Hearing next week to adopt Russian River water pollution action plan
Sonoma County has hired a new ombudsman, Alisha O’Laughlin, to help river residents deal with the new maze of regulations targeting older sewage disposal systems along the Russian River and its tributaries.
“She knows the river,” said Susan Upchurch, district Director for Fifth District County Supervisor Lynda Hopkins.
O’Loughlin, a Guerneville resident, will work out of the Sonoma County Administrator’s office and will also maintain part-time office hours in Monte Rio, said Upchurch.
O’Loughlin was selected from a field of 23 applicants for the job that will provide a community information resource with a focus on “outreach and education,” said Upchurch.
O’Loughlin’s hiring coincides with county efforts to implement its onsite wastewater treatment system (OWTS) regulations and comply with state law establishing a “total maximum daily load” (TMDL) limiting pollutants detrimental to the beneficial uses of the Russian River and its tributaries.
The river ombudsman position was also filled in time for the North Coast Regional Water Quality Control Board’s public hearing next week, Aug. 14, in Santa Rosa to adopt a TMDL action plan for the Russian River watershed.
The new regs ban cesspools and may require owners of properties served by OWTS within 600 feet of the Russian River and some of its tributaries to upgrade or replace old septic systems to bring them into compliance with the state rules.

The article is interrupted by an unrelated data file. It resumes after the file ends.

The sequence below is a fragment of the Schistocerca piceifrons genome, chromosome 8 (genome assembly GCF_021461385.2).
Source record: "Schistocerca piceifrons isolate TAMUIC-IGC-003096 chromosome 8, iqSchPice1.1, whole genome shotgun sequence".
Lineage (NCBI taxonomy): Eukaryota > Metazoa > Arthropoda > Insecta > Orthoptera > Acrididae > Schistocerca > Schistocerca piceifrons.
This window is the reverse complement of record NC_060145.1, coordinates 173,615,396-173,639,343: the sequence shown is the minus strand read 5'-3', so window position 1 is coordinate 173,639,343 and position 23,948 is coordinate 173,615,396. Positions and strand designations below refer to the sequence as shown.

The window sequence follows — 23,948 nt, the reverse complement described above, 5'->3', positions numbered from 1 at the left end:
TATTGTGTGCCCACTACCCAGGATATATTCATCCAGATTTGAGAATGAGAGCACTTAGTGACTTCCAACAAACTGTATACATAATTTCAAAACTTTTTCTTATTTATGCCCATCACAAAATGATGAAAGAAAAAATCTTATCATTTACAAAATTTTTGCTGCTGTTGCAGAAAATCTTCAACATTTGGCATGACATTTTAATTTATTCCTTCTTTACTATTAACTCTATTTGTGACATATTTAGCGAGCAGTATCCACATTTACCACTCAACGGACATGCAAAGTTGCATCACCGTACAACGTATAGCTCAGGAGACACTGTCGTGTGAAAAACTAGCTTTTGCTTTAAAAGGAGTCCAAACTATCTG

At the very least many owners of developed properties served by OWTS near the river will have to have their systems inspected by “a qualified professional” and submit a report on whether the system is adequate or needs work.
But how the permit process will work and how much it will cost remained unclear at a North Coast Regional Water Quality Control Board (NCRWQCB) workshop in June.
The Sonoma County Board of Supervisors also questioned the adequacy of the process in comments to the NCRWQCB.
Although the county supports the goal of keeping the Russian River safe for recreational use, county officials cited “lack of outreach” to inform affected property owners about what’s coming down.
Next week’s action plan, if adopted, goes into effect next year. State officials estimate it will then take about five years to figure out where specific OWTS are failing, overloaded or otherwise need corrective action. When the clock starts ticking, owners of substandard OWTS have up to 15 or 20 years to bring them into compliance.
State estimates indicate that 10,000 septic systems may need upgrades in the Russian River watershed, and 5,000 might have to be replaced to bring the properties into compliance with modern health and building codes.
The Russian River in Sonoma County is now officially designated as an “impaired” water body owing to high levels of pathogenic bacteria associated with human and animal waste. Substandard septic systems, dairy runoff, recreational users, homeless camps and pet waste have been identified as contributing to river pollution.
O’Loughlin may be reached via email at firstname.lastname@example.org or by phone at 565-6415.